Pabst Brewing Co. is on to something. In an age where craft brewers gain market share and major brewers respond by buying said craft brewers, Pabst has focused its attention on a unique pursuit: acquiring and reviving historic brands.
Have you noticed old names — Ballantine, Olympia, Rainier, Lone Star, for example — popping up in various markets around the country? That's Pabst, which is acquiring the rights to legacy brands and bringing them back to market. Buying these beers is often just as much about a brand's history and nostalgia than it is about the beer itself.
The latest Pabst brand revival is Old Tankard, a post-Prohibition ale that Pabst bills as "the first ever craft beer in a can." Pick apart the term "craft" however you like, but indeed, Old Tankard was released in cans in 1935, which is the year that the first canned beers of any sort were available. And, unlike many of Pabst's recent acquisitions, Old Tankard was a Pabst brand from the start.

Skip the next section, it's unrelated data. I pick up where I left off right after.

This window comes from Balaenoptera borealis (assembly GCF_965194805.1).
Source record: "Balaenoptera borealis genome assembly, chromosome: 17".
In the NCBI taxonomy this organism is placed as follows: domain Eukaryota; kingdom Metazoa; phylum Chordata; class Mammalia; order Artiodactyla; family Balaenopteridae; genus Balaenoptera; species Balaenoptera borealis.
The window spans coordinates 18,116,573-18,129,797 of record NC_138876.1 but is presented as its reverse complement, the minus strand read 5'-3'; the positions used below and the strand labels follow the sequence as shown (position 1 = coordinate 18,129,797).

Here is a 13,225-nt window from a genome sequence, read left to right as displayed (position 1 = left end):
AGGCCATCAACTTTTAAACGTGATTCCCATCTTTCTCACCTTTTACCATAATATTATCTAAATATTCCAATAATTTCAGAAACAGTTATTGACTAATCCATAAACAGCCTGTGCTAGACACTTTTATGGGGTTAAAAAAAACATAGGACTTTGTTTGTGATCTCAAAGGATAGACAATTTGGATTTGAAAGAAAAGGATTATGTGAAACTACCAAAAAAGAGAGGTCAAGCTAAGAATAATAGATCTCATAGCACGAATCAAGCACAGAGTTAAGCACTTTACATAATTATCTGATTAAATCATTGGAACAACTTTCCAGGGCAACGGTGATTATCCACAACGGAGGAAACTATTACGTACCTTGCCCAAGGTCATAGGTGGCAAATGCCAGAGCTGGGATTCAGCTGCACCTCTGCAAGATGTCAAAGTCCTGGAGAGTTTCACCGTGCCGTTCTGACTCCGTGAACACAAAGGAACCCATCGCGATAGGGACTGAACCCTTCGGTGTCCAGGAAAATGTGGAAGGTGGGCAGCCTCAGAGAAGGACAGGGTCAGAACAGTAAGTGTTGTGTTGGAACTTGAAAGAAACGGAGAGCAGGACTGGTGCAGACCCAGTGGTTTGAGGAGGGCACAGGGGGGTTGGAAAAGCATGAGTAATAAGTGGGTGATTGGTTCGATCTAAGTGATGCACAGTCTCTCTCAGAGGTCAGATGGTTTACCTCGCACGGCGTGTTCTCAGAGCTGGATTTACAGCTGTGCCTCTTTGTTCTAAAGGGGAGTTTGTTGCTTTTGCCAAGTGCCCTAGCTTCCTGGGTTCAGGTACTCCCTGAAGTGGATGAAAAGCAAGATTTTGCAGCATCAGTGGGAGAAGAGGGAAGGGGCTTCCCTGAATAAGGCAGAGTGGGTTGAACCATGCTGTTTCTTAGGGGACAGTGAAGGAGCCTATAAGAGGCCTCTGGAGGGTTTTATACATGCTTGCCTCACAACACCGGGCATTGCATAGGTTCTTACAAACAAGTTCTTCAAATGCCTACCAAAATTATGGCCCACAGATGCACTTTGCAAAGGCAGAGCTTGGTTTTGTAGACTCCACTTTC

Old Tankard is currently contract-brewed by Wisconsin Brewing Co., based on a 1937 brewer's log recipe. The beer lands somewhere between American pale ale and ESB territory. It has the classic American hop nose (courtesy of Nugget, Liberty, Willamette and Cascade hops), along with a smooth bitterness that is firm but not overly aggressive.
A soft, biscuity maltiness rounds out the base, with hints of toffee and caramel from the addition of caramelized malts. It's malty-sweet without being cloying, and generously hopped without being overly bitter — a very balanced, classic (in more ways than one) American ale.
At a minimum, Old Tankard is worth trying as a matter of historical interest. But, as it turns out, the beer is downright pleasant, too. Pabst will re-establish itself in Milwaukee later this year with a new pilot brewery and tasting room. I'm eager to see what future brewer's log experiments yield.
Justin Grant, Times correspondent